Prof. Dr. Jennifer Dressman
Avoiding experiments in animals using dissolution-based approaches
Fraunhofer Institute of Translation Medicine and Pharmacology
Professor Jennifer Dressman, who retired as Professor of Pharmaceutical Technology at the Goethe University in 2021, now leads a formulation group at the Fraunhofer Institute of Translation Medicine and Pharmacology in Frankfurt am Main, Germany. Professor Dressman’s research interests focus principally on predicting the in vivo performance of drugs and dosage forms after oral administration. She is best known for pioneering the use of biorelevant dissolution testing and her contributions to combining dissolution testing with physiologically based pharmacokinetic modelling in order to achieve quantitative predictions of oral drug absorption.
The EU project InPharma“ (https://www.inpharma-network.eu/) explores setting up a fully integrated, animal-free end-to-end modeling approach to the development of oral drug formulations. A key part of this approach is to identify dissolution methods which can reflect product performance in the GI tract under a variety of dosaing conditions. This presentation focuses on three areas in which a customized dissolution test is required: a) when acid-reducing agents (ARA) are administered, b) when the dosage form is administered with a meal and c) drug release in overdose situations.
By combining dissolution results in customized ARA media with physiological based pharmacokinetic (PBPK) models, changes in the pharmacokinetics of weakly basic drugs can be simulated well. The key take-home message is that low-buffer capacity media are required to reflect H2-receptor antagonist/PPI therapy..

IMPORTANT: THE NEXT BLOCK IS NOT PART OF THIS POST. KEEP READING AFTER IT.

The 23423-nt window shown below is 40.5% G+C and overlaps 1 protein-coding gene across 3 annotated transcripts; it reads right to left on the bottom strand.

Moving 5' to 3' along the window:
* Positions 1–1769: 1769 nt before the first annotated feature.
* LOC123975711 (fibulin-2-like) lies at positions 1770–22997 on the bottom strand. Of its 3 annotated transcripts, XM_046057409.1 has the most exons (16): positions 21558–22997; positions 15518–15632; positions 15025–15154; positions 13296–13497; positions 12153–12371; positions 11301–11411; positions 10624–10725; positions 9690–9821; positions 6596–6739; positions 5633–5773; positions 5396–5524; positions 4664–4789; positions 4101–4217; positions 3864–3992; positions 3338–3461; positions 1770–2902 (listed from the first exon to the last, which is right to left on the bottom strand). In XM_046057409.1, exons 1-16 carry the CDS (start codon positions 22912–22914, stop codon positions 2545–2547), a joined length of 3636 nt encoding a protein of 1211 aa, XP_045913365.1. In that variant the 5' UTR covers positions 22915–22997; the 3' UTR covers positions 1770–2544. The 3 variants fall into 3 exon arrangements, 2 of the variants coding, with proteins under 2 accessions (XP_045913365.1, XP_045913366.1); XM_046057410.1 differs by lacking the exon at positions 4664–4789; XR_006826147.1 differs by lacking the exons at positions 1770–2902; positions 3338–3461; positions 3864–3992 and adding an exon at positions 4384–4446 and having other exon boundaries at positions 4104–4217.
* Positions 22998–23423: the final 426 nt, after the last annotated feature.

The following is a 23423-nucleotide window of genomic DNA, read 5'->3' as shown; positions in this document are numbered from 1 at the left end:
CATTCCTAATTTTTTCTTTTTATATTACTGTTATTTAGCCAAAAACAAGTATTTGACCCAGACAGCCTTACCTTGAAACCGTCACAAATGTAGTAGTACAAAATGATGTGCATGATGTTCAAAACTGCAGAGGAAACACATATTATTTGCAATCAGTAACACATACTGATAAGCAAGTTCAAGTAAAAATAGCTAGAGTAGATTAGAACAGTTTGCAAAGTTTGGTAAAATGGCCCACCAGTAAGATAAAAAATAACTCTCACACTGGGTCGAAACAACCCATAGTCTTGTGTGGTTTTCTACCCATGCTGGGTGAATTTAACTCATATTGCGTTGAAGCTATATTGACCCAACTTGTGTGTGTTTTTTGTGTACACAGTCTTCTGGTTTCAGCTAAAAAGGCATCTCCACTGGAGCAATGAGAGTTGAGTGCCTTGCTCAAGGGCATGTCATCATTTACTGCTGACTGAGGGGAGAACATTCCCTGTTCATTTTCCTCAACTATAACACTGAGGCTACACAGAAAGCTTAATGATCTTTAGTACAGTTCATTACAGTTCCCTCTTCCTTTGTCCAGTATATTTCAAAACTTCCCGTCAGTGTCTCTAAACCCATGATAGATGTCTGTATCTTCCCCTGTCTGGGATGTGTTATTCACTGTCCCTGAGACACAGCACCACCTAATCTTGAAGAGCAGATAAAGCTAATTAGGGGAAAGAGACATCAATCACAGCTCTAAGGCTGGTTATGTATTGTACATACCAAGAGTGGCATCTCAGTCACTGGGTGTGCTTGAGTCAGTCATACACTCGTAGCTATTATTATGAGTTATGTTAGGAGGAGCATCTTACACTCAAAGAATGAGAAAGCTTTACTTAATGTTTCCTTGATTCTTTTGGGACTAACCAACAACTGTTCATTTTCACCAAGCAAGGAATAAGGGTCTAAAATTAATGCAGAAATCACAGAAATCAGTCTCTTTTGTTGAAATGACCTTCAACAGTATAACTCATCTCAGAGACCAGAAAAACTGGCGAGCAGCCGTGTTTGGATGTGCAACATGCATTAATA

A new series of media (FedGAS) has been introduced to represent fed state conditions in the stomach to help understanding of how a high-fat meal, such as those used in food effect studies, can influence bioavailability. By combining the dissolution behaviour of two differently formulated amorphous solid dispersions of itraconazole with PBPK mdodeling, it was possible to distinguish between positive and negative food effects.
Lastly, overdosing has become a major problem in the USA and abroad. To better treat those who overdose, it is important to understand how drug release in vivo is affected when multiple dosage units are ingested. For this, we devised a dissolution method in USP 3 equipment to mimic drug release from up to 50 units and compared results for four marketed products of acetaminophen (IR tablets, hard capsules, soft capsules, and ER tablets), in some cases, clumping of the dosage units together led to slow and incomplete release. The method offers a first step to predicting plasma profiles from drugs, such as paracetamol, that are often involved in overdose cases.